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"Next Generation" Trade and Investment Agreements: Upcoming Challenges for Public Services

This is an excellent recent presentation by a EU public services group about the attacks on public services in the EU by the trade agreements of countries like the US ('next generation' trade deals refers to US style negative list agreements which are particularly aggressive in privatizing and capturing public services, permanently (example, the US capture of healthcare around the globe by transnational corporations) ending public ownership and voter control over irreplaceable services and resources.. It shows the strategies which this global scheme, uses. Very much worth reading.

The Behavioral Dynamics of Positive and Negative Listing in Services Trade Liberalization: A Look at the Trade in Services Agreement (TiSA) Negotiations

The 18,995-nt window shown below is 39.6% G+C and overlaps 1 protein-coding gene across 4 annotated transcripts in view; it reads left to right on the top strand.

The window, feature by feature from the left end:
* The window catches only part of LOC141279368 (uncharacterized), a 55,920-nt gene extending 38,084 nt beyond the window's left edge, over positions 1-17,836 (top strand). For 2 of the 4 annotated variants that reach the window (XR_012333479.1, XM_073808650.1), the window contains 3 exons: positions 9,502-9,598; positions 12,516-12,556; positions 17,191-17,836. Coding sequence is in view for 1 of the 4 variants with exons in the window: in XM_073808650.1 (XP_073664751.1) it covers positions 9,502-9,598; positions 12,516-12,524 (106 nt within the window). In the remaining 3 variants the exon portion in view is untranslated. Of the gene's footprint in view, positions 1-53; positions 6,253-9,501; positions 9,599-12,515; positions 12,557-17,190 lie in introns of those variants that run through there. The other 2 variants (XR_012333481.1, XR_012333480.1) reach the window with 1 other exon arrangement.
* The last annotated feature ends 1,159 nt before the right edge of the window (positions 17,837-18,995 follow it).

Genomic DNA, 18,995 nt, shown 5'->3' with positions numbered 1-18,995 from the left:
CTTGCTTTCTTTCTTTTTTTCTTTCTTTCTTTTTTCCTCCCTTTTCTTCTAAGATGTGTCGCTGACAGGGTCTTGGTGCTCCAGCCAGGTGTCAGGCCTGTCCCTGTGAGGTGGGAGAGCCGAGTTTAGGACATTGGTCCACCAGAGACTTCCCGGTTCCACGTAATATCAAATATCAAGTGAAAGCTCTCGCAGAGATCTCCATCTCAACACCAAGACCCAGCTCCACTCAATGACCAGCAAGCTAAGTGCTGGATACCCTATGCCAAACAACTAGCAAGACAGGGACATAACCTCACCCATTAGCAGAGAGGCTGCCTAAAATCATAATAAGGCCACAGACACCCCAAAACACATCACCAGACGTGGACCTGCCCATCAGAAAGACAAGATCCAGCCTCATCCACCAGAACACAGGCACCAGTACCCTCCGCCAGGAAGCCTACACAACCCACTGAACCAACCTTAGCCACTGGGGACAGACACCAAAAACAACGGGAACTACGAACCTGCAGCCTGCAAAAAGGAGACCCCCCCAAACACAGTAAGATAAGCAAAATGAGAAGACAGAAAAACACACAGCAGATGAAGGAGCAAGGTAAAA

"From a standard rational choice perspective, the choice architecture of an international trade in services liberalization scheme as structured around either positive or negative listing should not have any appreciable effect on the depth and breadth of commitment. In contrast, behavioral economics, in particular Prospect Theory and phenomena such as framing effects and status quo bias, suggest that a negative list approach would be more conducive to economic liberalization. Several additional complicating factors, such as sectorial considerations, negotiating asymmetries and transaction costs, preclude this hypothesis from being subjected to reliable empirical testing. However, a case study of the currently ongoing negotiations towards a plurilateral Trade in Services Agreement (TiSA), reveals that trade diplomats are acutely attuned to the potential importance of such negotiated ‘choice architecture’, and that behavioral effects can have significant influence on negotiations. This demonstrates that behavioral dynamics, especially compromise effects, are a significant part of international trade talks, at least with respect to services trade. Keywords: WTO, Trade in Services, international law, negotiations, Trade in Services Agreement, behavioral economics, framing effects, compromise effects" -----------------comment--------- This is what's meant by "privatization by stealth" Negative list promotes extreme dishonesty in politicians because people assume something has to happen for their future policy space, jobs, working environment to have been committed away, actually, its the opposite, something has to happen for them not to be stolen. A carve out. Otherwise it goes on autopilot and once its done, the various Trojan horse clauses m like standstill, rollback, ratchet, and indirect expropriation/ISDS make privatization virtually irreversible. See ISDS, also see the IntraEUBITS topic.